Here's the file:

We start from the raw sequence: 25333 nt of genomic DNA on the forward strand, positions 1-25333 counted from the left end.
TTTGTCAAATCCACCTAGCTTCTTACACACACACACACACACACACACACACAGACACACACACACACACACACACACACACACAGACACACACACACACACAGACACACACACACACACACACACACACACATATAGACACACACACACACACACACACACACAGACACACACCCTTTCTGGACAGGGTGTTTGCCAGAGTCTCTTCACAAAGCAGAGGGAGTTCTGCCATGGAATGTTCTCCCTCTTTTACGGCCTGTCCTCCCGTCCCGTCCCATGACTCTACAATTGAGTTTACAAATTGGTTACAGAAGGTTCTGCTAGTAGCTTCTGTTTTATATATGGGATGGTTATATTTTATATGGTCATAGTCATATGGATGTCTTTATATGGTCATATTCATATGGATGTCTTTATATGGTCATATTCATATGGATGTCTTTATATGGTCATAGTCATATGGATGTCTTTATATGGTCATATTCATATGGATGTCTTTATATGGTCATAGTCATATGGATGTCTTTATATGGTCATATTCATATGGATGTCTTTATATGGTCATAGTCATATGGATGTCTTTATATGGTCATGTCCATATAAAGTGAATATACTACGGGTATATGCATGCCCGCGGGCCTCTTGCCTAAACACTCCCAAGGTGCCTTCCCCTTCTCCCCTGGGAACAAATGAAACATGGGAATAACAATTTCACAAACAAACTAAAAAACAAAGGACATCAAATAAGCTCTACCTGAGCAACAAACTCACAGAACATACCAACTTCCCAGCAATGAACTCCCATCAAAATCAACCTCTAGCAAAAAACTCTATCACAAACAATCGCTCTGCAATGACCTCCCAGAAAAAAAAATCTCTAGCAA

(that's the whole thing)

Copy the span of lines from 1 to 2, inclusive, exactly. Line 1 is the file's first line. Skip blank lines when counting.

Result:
We start from the raw sequence: 25333 nt of genomic DNA on the forward strand, positions 1-25333 counted from the left end.
TTTGTCAAATCCACCTAGCTTCTTACACACACACACACACACACACACACACAGACACACACACACACACACACACACACACACAGACACACACACACACACAGACACACACACACACACACACACACACACATATAGACACACACACACACACACACACACACAGACACACACCCTTTCTGGACAGGGTGTTTGCCAGAGTCTCTTCACAAAGCAGAGGGAGTTCTGCCATGGAATGTTCTCCCTCTTTTACGGCCTGTCCTCCCGTCCCGTCCCATGACTCTACAATTGAGTTTACAAATTGGTTACAGAAGGTTCTGCTAGTAGCTTCTGTTTTATATATGGGATGGTTATATTTTATATGGTCATAGTCATATGGATGTCTTTATATGGTCATATTCATATGGATGTCTTTATATGGTCATATTCATATGGATGTCTTTATATGGTCATAGTCATATGGATGTCTTTATATGGTCATATTCATATGGATGTCTTTATATGGTCATAGTCATATGGATGTCTTTATATGGTCATATTCATATGGATGTCTTTATATGGTCATAGTCATATGGATGTCTTTATATGGTCATGTCCATATAAAGTGAATATACTACGGGTATATGCATGCCCGCGGGCCTCTTGCCTAAACACTCCCAAGGTGCCTTCCCCTTCTCCCCTGGGAACAAATGAAACATGGGAATAACAATTTCACAAACAAACTAAAAAACAAAGGACATCAAATAAGCTCTACCTGAGCAACAAACTCACAGAACATACCAACTTCCCAGCAATGAACTCCCATCAAAATCAACCTCTAGCAAAAAACTCTATCACAAACAATCGCTCTGCAATGACCTCCCAGAAAAAAAAATCTCTAGCAA